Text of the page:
When people read me asserting that, they are liable to say that there must be something wrong with me, that I must be the ignorant one. In reply I say that it is not in doubt: there is something deeply wrong with me; I am the ignorant one. That is the problem I have been working on now for more than 40 years. That is the problem I thought Gudo Nishijima might lead me to solve. But as a matter of historical fact there were aspects of my ignorance which Gudo Nishijima was powerless to help with, simply because of his own ignorance, particularly in the matter of “correct posture” in sitting. Due to some kind of cosmic irony, he devoted his life to the principle of tattva-darśana, "seeing/realizing reality" while remaining in some respects blind as a bat. 

I was never much good at history at school, never much good at seeing the big picture. If I was good at anything, it was creative solving of small problems -- the kind of problems that translation work endlessly presents. 

Some very cynical people say the real reason the US invaded Iraq the second time round and caused Saddam Hussein to go to his end had nothing at all to do with democracy. The real reason, cynics say, was that Saddam was going to set a bad example of selling Iraqi oil in euros, which threatened US financial hegemony, which is centred on the role of the US dollar as the global reserve currency, which rests in turn primarily on petrodollars. 

Whether or not there is any truth in this, I don't know. History will judge, and I am no kind of historian. What I do know is that I cycled away from the Canadian War Cemetery fortified in the conviction that if, as Gudo Nishijima once assured me, "Your suffering has meaning for all people in the world," then the meaning might be related with clarifying what ignorance is, and what the means were that the Buddha taught to combat it.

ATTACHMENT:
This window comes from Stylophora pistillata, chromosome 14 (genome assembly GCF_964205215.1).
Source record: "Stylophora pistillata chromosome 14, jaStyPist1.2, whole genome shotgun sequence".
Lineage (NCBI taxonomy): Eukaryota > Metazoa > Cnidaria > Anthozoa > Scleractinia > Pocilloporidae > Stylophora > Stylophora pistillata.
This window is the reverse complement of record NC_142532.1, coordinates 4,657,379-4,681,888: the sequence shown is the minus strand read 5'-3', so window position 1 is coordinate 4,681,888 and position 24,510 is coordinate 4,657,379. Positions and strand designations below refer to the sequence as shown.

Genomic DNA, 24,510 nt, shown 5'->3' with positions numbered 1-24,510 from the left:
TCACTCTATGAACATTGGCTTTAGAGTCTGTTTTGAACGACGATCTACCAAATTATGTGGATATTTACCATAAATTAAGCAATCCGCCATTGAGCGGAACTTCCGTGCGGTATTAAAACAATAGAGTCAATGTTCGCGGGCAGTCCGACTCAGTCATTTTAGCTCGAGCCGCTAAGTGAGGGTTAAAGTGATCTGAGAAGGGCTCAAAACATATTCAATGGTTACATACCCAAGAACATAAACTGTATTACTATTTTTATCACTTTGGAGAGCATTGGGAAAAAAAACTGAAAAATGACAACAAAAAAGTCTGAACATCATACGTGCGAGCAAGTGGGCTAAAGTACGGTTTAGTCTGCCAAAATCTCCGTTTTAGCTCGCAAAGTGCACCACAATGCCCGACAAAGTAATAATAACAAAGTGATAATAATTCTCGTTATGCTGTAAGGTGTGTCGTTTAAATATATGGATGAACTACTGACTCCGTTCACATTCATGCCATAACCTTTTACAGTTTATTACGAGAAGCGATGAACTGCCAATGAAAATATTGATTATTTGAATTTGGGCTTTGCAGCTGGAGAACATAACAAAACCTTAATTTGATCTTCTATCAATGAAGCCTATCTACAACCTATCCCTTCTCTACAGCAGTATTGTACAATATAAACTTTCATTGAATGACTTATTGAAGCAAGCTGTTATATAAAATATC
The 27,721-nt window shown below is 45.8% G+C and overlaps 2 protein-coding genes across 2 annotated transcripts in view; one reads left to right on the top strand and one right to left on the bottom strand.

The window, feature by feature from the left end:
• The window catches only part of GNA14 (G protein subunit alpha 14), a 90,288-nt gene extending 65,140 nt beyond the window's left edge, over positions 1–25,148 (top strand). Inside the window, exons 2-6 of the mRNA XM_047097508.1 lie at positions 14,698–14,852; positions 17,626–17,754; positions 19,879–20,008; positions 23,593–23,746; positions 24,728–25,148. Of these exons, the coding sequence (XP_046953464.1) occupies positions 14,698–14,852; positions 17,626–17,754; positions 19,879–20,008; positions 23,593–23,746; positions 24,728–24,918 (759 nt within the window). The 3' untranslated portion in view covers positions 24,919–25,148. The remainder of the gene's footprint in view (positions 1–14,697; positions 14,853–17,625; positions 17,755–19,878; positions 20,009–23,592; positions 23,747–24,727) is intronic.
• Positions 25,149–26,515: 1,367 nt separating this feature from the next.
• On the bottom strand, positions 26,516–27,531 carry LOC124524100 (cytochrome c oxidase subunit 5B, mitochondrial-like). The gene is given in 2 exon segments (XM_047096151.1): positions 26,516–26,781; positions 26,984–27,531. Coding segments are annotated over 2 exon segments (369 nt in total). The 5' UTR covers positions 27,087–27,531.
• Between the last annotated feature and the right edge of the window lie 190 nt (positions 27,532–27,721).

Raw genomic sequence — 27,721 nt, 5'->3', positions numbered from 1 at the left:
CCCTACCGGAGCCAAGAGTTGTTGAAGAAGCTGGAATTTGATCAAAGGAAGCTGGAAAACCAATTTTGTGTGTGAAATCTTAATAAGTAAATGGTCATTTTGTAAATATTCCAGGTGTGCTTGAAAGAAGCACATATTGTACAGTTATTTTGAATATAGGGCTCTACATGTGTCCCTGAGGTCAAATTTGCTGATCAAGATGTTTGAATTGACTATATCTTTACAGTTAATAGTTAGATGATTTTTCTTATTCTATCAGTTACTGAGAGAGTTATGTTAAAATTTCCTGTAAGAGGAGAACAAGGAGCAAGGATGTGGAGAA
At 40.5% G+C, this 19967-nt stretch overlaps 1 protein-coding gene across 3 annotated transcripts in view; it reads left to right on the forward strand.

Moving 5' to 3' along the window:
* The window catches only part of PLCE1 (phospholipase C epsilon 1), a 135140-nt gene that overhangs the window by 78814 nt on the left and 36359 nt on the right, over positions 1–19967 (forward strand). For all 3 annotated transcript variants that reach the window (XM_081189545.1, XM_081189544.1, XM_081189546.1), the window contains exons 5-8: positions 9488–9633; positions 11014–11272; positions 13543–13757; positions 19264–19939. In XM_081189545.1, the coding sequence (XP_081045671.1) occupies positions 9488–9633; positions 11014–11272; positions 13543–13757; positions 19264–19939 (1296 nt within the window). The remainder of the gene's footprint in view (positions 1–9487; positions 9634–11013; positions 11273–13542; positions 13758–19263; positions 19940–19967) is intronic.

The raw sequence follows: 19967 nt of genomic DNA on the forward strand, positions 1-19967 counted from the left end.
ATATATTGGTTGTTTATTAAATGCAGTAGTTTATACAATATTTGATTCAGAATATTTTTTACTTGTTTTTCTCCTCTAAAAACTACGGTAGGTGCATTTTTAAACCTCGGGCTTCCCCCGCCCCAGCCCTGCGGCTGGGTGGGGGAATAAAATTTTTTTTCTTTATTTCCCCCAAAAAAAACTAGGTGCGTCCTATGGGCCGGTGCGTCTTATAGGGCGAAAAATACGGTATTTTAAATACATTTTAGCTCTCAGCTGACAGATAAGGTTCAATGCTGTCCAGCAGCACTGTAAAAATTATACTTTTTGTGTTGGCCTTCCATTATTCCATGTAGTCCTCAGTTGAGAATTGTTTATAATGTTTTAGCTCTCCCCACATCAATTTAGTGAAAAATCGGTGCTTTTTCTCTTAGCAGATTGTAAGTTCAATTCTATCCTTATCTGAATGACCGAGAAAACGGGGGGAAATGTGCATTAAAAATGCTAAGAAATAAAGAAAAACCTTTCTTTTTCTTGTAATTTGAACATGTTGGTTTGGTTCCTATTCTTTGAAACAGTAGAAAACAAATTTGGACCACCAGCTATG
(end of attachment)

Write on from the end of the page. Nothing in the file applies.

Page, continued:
To that end, as has become increasingly evident to me in the process of translating Aśvaghoṣa, the Pali Suttas are an invaluable resource. Aśvaghoṣa, as the present series of verses demonstrates, was steeped in what the Pali Suttas teach and in what the Pali Suttas record. At the same time, as the present series of verses also demonstrates, Aśvaghoṣa was a master of the kind of irony which is not always so evident in the Pali Suttas. This kind of irony, however, fills those exchanges  that Dogen recorded in Shobogenzo between Chinese Zen Masters.  

So the Sanskrit writings of Indian patriarchs like Aśvaghoṣa and Nāgārjuna, I dare to hope, if studied and translated well, might eventually be able to form a kind of bridge.

vināśam (acc. sg.): m. utter loss , annihilation , perdition , destruction
īyuḥ = 3rd pers. pl. perf. i: to go
kuravaḥ (nom. pl.): m. the Kurus
yad-artham: ind. for which purpose

vṛṣṇy-andhakāḥ (nom. pl. m.): the Vṛṣṇis and Andkhakas
vṛṣṇi m. 'manly, strong', pl. N. of a tribe or family (from which kṛṣṇa is descended , = yādava or mādhava ; often mentioned together with the andhakas)
andhaka: m. 'blind', name of a descendant of yadu and ancestor of kṛṣṇa and his descendants
maithila-daṇḍakāḥ (nom. pl. m.): the Maithilas and Daṇḍakas
mekhala-daṇḍakāḥ [EHJ] (nom. pl. m.): the Mekhala-Daṇḍakas
ca: and

sūnāsi-kāṣṭha-pratimeṣu (loc. pl. m.): 'like the knives and fuel-wood of slaughter-houses' [EHJ]; like a butcher's knife and block
sūnā: f. (prob. fr. √ siv , " to sew " , and connected with sūci and sūtra) a woven wicker-work basket or vessel of any kind; a place for slaughtering animals , slaughter-house , butchery ; any place or utensil in a house where animals are liable to be accidentally destroyed ; a stick fixed to an elephant's hook ; killing
śūla [EBC]: mn. a sharp iron pin or stake , spike , spit (on which meat is roasted) ; any sharp instrument or pointed dart , lance , pike , spear (esp. the trident of śiva) ; a stake for impaling criminals
asi: m. a sword , scimitar , knife (used for killing animals)
kāṣṭha: n. a piece of wood or timber , stick
pratimā: ifc. like , similar , resembling , equal to
teṣu (loc. pl. m.): those

kāmeṣu (loc. pl.): m. pleasures, desires
kasya (gen. sg.): who?
ātmavataḥ (gen. sg. m.): being self-possessed
ratiḥ (nom. sg.): f. pleasure , enjoyment , delight in , fondness
syāt = 3rd pers. sg. optative as: to be

如彼鳩羅歩 弼瑟膩難陀
彌郗利檀茶 如屠家刀机
愛欲形亦然 智者所不爲
束身投水火 或投於高巖